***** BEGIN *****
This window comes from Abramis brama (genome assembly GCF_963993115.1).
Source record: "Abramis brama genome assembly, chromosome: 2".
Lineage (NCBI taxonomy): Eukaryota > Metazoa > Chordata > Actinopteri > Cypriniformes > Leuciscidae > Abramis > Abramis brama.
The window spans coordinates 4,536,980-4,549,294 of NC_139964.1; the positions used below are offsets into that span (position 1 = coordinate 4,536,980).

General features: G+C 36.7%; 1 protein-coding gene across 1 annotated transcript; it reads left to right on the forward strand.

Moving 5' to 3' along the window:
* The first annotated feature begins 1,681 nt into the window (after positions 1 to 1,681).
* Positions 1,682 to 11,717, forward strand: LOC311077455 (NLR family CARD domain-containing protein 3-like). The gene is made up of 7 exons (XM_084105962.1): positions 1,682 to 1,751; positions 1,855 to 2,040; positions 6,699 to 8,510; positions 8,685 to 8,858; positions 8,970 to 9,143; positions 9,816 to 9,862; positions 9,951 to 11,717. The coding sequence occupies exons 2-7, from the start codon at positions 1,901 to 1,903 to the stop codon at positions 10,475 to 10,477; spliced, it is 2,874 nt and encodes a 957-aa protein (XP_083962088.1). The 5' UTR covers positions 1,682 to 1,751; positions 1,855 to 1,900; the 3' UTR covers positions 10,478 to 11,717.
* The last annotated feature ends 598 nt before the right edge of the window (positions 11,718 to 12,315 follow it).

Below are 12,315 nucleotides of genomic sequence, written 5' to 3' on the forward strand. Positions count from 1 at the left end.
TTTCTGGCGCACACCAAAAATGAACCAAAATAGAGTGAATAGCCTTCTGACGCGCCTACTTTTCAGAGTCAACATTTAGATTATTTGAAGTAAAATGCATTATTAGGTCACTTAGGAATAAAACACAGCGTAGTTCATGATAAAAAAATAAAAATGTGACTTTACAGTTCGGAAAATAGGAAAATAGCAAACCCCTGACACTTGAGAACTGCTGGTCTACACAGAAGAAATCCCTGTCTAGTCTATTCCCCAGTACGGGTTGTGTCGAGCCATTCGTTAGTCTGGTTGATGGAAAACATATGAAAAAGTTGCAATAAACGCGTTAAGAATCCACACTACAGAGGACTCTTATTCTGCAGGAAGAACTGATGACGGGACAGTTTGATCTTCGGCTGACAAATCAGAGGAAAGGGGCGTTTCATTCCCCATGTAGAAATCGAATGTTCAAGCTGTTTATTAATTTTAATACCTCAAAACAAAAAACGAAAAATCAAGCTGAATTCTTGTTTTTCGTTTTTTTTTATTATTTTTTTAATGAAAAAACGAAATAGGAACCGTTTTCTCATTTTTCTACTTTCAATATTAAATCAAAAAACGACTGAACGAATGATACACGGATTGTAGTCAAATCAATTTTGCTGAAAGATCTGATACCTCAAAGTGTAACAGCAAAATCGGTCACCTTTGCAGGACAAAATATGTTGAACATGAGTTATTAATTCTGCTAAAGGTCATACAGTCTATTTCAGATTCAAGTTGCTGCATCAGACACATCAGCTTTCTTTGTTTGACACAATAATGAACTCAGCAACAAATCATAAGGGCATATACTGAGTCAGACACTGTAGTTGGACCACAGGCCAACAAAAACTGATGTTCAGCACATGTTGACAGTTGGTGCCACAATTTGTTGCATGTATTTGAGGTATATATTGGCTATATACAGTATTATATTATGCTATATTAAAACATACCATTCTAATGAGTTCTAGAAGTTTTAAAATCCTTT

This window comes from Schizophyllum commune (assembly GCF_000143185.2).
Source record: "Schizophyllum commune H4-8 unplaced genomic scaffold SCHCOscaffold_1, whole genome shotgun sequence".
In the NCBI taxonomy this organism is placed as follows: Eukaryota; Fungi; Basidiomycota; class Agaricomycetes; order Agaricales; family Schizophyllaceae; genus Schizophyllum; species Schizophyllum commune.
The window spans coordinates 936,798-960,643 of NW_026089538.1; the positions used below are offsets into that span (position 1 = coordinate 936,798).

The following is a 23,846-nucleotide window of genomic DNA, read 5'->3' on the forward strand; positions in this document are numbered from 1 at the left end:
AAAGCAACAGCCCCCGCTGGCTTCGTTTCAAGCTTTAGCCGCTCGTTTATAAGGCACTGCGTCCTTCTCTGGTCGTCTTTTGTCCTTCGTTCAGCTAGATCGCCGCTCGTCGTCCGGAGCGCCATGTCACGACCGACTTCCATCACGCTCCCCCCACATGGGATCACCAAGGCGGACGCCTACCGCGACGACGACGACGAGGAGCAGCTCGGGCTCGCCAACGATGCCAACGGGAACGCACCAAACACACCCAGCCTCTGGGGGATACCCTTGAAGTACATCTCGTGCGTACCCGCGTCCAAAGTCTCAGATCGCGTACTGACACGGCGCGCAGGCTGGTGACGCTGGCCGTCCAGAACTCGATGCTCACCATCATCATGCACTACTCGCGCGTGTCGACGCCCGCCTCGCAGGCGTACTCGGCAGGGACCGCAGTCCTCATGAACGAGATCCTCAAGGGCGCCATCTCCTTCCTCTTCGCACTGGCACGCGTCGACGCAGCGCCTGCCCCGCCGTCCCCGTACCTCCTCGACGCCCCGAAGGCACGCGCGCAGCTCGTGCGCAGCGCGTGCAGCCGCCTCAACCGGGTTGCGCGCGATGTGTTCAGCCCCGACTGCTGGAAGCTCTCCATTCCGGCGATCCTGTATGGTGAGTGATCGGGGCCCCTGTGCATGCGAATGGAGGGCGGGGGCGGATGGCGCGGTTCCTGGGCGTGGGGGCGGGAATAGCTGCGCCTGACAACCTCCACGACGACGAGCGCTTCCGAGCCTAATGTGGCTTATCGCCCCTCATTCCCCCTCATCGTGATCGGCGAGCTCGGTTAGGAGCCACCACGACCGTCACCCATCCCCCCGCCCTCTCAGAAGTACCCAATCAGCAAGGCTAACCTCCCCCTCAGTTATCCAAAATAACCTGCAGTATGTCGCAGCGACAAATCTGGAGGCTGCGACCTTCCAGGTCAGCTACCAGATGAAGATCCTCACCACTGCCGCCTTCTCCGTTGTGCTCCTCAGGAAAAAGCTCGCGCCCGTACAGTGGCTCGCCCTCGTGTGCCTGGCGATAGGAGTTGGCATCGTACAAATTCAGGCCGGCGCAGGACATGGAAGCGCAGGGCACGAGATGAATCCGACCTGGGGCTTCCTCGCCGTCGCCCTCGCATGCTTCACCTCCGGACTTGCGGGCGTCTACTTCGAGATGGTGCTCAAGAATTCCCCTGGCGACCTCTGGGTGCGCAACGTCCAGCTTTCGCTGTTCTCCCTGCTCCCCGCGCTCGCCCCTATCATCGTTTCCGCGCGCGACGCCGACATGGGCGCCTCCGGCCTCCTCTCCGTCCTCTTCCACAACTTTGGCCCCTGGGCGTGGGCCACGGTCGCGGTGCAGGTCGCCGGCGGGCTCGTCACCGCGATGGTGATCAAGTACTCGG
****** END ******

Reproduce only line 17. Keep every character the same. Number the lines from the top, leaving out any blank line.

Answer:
AAAGCAACAGCCCCCGCTGGCTTCGTTTCAAGCTTTAGCCGCTCGTTTATAAGGCACTGCGTCCTTCTCTGGTCGTCTTTTGTCCTTCGTTCAGCTAGATCGCCGCTCGTCGTCCGGAGCGCCATGTCACGACCGACTTCCATCACGCTCCCCCCACATGGGATCACCAAGGCGGACGCCTACCGCGACGACGACGACGAGGAGCAGCTCGGGCTCGCCAACGATGCCAACGGGAACGCACCAAACACACCCAGCCTCTGGGGGATACCCTTGAAGTACATCTCGTGCGTACCCGCGTCCAAAGTCTCAGATCGCGTACTGACACGGCGCGCAGGCTGGTGACGCTGGCCGTCCAGAACTCGATGCTCACCATCATCATGCACTACTCGCGCGTGTCGACGCCCGCCTCGCAGGCGTACTCGGCAGGGACCGCAGTCCTCATGAACGAGATCCTCAAGGGCGCCATCTCCTTCCTCTTCGCACTGGCACGCGTCGACGCAGCGCCTGCCCCGCCGTCCCCGTACCTCCTCGACGCCCCGAAGGCACGCGCGCAGCTCGTGCGCAGCGCGTGCAGCCGCCTCAACCGGGTTGCGCGCGATGTGTTCAGCCCCGACTGCTGGAAGCTCTCCATTCCGGCGATCCTGTATGGTGAGTGATCGGGGCCCCTGTGCATGCGAATGGAGGGCGGGGGCGGATGGCGCGGTTCCTGGGCGTGGGGGCGGGAATAGCTGCGCCTGACAACCTCCACGACGACGAGCGCTTCCGAGCCTAATGTGGCTTATCGCCCCTCATTCCCCCTCATCGTGATCGGCGAGCTCGGTTAGGAGCCACCACGACCGTCACCCATCCCCCCGCCCTCTCAGAAGTACCCAATCAGCAAGGCTAACCTCCCCCTCAGTTATCCAAAATAACCTGCAGTATGTCGCAGCGACAAATCTGGAGGCTGCGACCTTCCAGGTCAGCTACCAGATGAAGATCCTCACCACTGCCGCCTTCTCCGTTGTGCTCCTCAGGAAAAAGCTCGCGCCCGTACAGTGGCTCGCCCTCGTGTGCCTGGCGATAGGAGTTGGCATCGTACAAATTCAGGCCGGCGCAGGACATGGAAGCGCAGGGCACGAGATGAATCCGACCTGGGGCTTCCTCGCCGTCGCCCTCGCATGCTTCACCTCCGGACTTGCGGGCGTCTACTTCGAGATGGTGCTCAAGAATTCCCCTGGCGACCTCTGGGTGCGCAACGTCCAGCTTTCGCTGTTCTCCCTGCTCCCCGCGCTCGCCCCTATCATCGTTTCCGCGCGCGACGCCGACATGGGCGCCTCCGGCCTCCTCTCCGTCCTCTTCCACAACTTTGGCCCCTGGGCGTGGGCCACGGTCGCGGTGCAGGTCGCCGGCGGGCTCGTCACCGCGATGGTGATCAAGTACTCGG